• What days or times of day are the worst for commuting and in which city parts?
  • What else is affected by inefficient commuting options?
  • How do people pay for the tickets and how convenient is it for them?
  • Do they feel safe when they commute?

Step 2: Defining the specific problem

By the end of step 1, you should have amassed a number of potential problems. All of them could translate to business ideas.

Now, it’s time to be specific and narrow down the problem.

Here, look at all the problems that you have identified and find the one where you think you can help the most. Factor in your expertise and the expertise of your team members, as well as available options in the market, potential direct or indirect competitors, and select the problem that you want to take further.

You can always revisit this pool of ideas later on, but now it’s time to polish up the one problem you want to solve now.

Step 3: Developing the idea (time to think outside the box)

It’s time to think ‘wide’ again.

In this stage, you want to find as many creative solutions to the specific problem you have identified as possible.

However, you will get the biggest value out of this exercise if you categorize your ideas according to the ‘value for the user’ and ‘effort required’ axes.

So, for each idea for a problem you come up with, check:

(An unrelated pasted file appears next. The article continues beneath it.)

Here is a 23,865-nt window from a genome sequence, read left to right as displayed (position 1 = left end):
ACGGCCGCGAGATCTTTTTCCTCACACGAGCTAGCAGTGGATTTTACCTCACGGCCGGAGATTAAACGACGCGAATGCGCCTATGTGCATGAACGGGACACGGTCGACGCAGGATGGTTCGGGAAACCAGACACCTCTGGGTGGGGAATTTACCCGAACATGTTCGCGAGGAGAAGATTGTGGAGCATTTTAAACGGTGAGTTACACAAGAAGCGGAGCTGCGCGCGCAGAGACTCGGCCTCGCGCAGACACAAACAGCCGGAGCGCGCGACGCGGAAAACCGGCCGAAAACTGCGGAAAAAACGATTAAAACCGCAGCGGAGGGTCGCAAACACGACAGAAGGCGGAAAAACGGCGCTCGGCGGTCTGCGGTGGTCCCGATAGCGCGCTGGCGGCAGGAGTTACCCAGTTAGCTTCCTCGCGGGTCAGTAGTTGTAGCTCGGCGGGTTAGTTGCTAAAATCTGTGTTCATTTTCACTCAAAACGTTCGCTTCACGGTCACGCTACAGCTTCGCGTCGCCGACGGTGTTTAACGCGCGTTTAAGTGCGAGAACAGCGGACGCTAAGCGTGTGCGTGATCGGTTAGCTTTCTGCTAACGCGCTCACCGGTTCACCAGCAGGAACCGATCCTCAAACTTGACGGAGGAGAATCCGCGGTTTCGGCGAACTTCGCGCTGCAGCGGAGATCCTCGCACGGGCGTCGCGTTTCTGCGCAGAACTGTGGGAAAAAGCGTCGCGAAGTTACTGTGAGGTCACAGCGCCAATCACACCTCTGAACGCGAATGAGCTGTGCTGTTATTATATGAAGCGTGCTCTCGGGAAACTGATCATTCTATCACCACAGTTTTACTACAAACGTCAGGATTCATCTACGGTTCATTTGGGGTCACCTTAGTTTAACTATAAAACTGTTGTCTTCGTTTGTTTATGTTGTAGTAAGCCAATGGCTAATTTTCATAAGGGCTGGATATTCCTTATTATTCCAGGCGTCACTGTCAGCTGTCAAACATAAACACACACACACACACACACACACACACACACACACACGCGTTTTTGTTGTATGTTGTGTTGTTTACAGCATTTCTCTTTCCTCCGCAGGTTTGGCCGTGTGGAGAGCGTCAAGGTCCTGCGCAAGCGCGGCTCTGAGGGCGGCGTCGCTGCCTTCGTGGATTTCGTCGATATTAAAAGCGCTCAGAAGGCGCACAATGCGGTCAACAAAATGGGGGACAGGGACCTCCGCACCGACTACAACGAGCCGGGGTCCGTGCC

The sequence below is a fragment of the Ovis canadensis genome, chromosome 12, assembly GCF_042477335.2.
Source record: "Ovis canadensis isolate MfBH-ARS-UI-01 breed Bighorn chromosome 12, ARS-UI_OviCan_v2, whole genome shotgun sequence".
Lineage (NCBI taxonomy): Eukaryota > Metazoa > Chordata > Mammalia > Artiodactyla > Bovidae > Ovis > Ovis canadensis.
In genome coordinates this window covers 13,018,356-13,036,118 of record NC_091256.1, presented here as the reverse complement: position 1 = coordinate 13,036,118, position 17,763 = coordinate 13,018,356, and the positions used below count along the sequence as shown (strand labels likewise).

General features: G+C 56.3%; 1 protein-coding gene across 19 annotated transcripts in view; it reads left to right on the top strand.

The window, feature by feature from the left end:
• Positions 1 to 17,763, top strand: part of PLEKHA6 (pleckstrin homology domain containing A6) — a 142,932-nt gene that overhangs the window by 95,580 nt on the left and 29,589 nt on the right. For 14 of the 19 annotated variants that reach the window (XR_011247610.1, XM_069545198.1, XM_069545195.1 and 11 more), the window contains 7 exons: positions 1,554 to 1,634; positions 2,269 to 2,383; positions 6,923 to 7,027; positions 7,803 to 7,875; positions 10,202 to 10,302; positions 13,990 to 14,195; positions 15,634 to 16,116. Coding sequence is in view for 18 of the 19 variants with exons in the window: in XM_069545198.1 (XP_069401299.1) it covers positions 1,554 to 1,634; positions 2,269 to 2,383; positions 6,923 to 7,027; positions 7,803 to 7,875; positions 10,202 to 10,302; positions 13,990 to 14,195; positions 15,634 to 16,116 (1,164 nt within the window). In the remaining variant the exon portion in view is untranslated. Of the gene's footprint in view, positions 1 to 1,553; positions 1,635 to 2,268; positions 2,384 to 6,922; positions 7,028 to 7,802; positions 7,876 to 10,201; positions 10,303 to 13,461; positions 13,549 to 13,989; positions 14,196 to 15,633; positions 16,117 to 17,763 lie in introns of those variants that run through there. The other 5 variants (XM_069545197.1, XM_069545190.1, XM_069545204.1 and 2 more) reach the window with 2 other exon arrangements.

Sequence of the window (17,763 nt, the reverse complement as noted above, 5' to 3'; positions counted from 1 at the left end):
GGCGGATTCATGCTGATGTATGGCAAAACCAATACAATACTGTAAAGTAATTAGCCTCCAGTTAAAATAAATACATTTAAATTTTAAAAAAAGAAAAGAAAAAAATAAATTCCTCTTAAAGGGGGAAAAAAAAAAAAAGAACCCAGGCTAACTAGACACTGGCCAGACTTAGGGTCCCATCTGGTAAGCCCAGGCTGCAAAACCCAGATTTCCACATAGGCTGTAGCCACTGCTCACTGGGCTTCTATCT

• how much value it brings to the user
  • how much effort it requires from you

You will want to aim for that sweet spot with maximum value and the lowest effort.

In case you lack such solutions, go with the solutions that have the highest value for the user.

If you’re facing serious shortcoming here, for instance almost no funding, try to break that solution into smaller parts. Then start again with step 3, in order to find ways in which you can solve each of the smaller elements, without exceeding your budget.

Step 4: Time to prototype

In the final step, you are working on delivering the minimum viable product (MVP) for your customer.

This means that if you’re building a commuting service, you will want your customer to be able to book a trip. And that will suffice in the first step. In the next steps, you could be adding the payments option, or sharing a ride, but for now check if the element you have delivered brings any value to your client, or whether it meets their expectations.

Now, at this stage, you have initial feedback on your first delivery to the client. That will help you improve the idea further. Whichever the outcome, you will have a good idea of what next steps you need to take — whether to build further or go back and rebuild the initial delivery.

In the meantime, you have collected a lot of feedback from an actual client, which will help you look back at your business value canvas and alter it if needed.

How to develop a business idea: Conclusion

You learned today how to develop a business idea and turn it into a money-making business. All there’s left for you to do now is to roll up your sleeves and get down to work!

Do you need help in fleshing out and structuring your ideas?

Then try IdeaBuddy for free and find out how our business planning tool can help you to develop a business idea, in a fun and engaging way.